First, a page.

Every year, physical therapists and assistants need to fulfill continuing education hours to be able to renew their licenses. We usually get flyers, emails, mailers and subscriptions for available course topics. In this profession, we need to strive for advancement in our careers through continued learning.
At times, working professionals venture into higher learning more than the usual short online courses or onsite seminars. Some enroll in higher education for a brighter future. Unfortunately, not all are lucky to have the time time the and the finances. However, there’s hope if you have reliable internet access, a computer device, extra hours after work and a strong dedication to complete self-education courses.
Today, I’ll be sharing with you a few university websites and links that have open course offerings. Most of them provide free lecture materials and/or podcasts but generally do not offer credits towards your CEU or school requirements. So if you’re trying to become a physical therapy student and wondering if the medical field is for you, this article will hopefully assist you in trying them out. For the practicing therapist, these links will also be helpful in brushing up on particular topics or to prepare for formal higher education training.
Here are a few recommendations:
MIT OpenCourseWare. This is a free web-based listing of MIT course materials for undergraduate and graduate studies. Once you venture into the website, there is already a lot of free resources that you can access. Click on courses and check out Health and Medicine.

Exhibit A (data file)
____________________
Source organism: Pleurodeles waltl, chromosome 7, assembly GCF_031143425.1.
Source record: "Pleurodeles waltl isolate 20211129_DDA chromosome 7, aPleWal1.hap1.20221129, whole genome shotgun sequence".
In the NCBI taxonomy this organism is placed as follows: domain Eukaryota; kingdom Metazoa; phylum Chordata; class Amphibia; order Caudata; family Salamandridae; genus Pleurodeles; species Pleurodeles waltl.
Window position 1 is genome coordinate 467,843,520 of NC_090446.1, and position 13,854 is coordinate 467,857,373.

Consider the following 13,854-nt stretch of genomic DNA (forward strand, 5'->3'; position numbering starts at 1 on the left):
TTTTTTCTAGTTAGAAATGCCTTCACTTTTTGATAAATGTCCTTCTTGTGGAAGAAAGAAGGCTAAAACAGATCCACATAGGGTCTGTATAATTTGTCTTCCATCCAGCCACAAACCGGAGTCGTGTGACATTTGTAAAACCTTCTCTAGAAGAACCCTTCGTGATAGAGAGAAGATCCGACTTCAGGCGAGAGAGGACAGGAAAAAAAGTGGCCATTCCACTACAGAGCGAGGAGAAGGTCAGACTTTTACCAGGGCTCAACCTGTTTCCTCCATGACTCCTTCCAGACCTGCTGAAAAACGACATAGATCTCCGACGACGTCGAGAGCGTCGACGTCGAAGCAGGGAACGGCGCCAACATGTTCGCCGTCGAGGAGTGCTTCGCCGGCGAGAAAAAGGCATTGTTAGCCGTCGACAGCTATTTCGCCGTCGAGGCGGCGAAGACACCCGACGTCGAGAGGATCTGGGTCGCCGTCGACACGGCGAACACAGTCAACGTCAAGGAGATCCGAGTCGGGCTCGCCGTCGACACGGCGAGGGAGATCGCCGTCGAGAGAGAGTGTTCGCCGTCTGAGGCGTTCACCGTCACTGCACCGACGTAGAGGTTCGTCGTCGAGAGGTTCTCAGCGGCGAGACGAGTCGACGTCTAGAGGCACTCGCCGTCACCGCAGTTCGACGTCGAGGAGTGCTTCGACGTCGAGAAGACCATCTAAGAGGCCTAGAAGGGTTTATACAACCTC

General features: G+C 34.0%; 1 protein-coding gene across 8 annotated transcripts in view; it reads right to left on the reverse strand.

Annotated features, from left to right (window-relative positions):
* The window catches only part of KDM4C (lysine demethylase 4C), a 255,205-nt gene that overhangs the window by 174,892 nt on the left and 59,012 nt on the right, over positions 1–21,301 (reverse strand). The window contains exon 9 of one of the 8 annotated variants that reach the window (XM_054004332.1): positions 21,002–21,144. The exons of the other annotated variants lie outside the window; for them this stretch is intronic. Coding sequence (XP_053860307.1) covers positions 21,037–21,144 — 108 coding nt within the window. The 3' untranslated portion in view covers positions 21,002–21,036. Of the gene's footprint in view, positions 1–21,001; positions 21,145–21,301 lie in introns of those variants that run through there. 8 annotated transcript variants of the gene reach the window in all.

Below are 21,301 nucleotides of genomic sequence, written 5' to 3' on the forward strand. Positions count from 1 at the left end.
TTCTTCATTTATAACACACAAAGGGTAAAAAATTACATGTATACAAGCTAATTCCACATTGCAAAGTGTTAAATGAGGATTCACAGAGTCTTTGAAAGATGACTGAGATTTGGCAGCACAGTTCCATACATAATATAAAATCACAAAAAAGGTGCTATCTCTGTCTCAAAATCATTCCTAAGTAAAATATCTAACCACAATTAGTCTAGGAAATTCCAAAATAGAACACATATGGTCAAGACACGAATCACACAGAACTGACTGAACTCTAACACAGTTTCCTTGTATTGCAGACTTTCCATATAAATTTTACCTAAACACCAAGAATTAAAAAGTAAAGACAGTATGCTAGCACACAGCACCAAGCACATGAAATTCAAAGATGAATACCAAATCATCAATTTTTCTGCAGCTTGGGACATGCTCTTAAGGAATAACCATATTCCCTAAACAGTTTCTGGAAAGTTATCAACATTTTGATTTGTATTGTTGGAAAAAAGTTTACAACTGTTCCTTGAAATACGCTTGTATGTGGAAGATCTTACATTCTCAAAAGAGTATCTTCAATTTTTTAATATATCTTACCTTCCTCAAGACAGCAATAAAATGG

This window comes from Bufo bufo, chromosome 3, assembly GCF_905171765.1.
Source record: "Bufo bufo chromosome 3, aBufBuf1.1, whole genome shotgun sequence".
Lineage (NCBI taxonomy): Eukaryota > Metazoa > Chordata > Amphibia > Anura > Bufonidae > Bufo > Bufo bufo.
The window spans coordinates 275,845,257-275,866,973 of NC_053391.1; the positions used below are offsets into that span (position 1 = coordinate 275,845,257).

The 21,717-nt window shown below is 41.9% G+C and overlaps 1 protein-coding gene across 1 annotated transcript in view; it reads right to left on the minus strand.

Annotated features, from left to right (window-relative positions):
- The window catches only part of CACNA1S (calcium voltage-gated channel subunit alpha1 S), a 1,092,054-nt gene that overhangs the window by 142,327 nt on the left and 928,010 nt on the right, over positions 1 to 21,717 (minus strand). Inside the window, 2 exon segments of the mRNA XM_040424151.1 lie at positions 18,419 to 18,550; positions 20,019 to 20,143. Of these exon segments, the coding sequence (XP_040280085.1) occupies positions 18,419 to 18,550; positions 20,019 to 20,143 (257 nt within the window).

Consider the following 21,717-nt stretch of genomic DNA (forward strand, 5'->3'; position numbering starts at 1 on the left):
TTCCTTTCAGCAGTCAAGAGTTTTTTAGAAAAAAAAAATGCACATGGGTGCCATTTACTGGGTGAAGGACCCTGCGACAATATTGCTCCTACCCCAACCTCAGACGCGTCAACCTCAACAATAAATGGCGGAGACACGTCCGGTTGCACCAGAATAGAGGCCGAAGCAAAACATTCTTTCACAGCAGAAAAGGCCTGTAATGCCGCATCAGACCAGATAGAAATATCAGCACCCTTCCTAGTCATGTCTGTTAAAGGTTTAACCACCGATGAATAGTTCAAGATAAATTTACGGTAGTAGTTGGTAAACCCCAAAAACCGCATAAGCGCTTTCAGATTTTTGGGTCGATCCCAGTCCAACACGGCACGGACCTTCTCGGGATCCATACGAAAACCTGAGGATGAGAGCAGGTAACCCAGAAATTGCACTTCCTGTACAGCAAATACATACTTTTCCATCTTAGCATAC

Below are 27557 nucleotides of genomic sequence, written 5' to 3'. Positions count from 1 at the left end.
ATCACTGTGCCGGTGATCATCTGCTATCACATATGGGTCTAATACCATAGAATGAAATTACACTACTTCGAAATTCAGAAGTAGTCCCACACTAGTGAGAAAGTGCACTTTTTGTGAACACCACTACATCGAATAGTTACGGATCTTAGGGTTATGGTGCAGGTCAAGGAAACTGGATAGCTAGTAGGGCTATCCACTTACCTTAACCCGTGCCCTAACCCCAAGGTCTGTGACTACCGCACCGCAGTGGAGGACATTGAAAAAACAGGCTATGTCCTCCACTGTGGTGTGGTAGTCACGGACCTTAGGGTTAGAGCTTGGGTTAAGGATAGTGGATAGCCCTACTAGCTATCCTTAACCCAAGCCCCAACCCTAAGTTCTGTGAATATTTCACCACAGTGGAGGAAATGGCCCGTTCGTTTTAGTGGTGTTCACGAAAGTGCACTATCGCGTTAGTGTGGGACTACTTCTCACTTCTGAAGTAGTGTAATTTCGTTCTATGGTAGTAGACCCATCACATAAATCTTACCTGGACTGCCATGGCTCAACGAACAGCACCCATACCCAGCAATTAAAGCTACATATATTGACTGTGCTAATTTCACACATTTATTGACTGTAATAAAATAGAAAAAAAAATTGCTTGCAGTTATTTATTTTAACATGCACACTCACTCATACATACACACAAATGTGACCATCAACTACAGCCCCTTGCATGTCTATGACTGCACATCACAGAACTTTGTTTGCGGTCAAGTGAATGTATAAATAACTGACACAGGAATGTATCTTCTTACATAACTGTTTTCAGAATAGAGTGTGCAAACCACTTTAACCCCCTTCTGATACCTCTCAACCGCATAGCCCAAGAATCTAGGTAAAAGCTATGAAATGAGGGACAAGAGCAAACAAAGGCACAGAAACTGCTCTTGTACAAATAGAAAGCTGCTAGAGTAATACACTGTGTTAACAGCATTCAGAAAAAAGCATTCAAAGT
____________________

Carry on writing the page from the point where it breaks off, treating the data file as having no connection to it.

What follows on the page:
UC San Diego. If you are more of an audiovisual learner, then this site is suited for you. UC San Diego provides free videos and podcasts to most of its courses. These podcasts are actual class recordings, but the courses may or may not come with text or syllabi. Also, course offerings lean towards the basic sciences and are geared for the early medical learners.
Tufts OpenCourseware. This Tufts University-sponsored site is another portal for free access to course content that was initiated by MIT. I’ve ventured into doing the Musculoskelatal Pathophysiology course, and the lectures were presented in a clear organized manner. Once on the site, find the School of Medicine link to view more interesting topics.
John Hopkins Open Courseware. The John Hopkins Bloomberg School of Public Health offers free access to their popular courses. The school promotes public health information topics for world health awareness.
Coursera. This site is my favorite among the rest. Coursera partners with major universities and colleges on a global scale. After creating an account, you can freely access all of their courses and get enrolled in classes when they become available. Most courses have to be completed in a certain time frame and will require you to submit assignments, perform independent readings and complete exams to earn a certificate. Because professors are usually thorough, there is a classroom feel to it but you get to remain in the comfort of your own home.
I’ve enrolled in a few, such as Medical Neuroscience conducted by Duke University, and it was a very rewarding experience. Most of the courses I’ve been enrolled in have videos and text with reference recommendations. It’s MOOC (massive open online course) platform makes free education available for all ages.
Coursera also offers specialization courses that let you earn certificates of completion. So if you complete a course relating to physical therapy, you might want to try to submit to your state licensing body for approval.
Massive Open Online Courses are definitely growing by the numbers as more elite universities all over the world continue to participate in public education.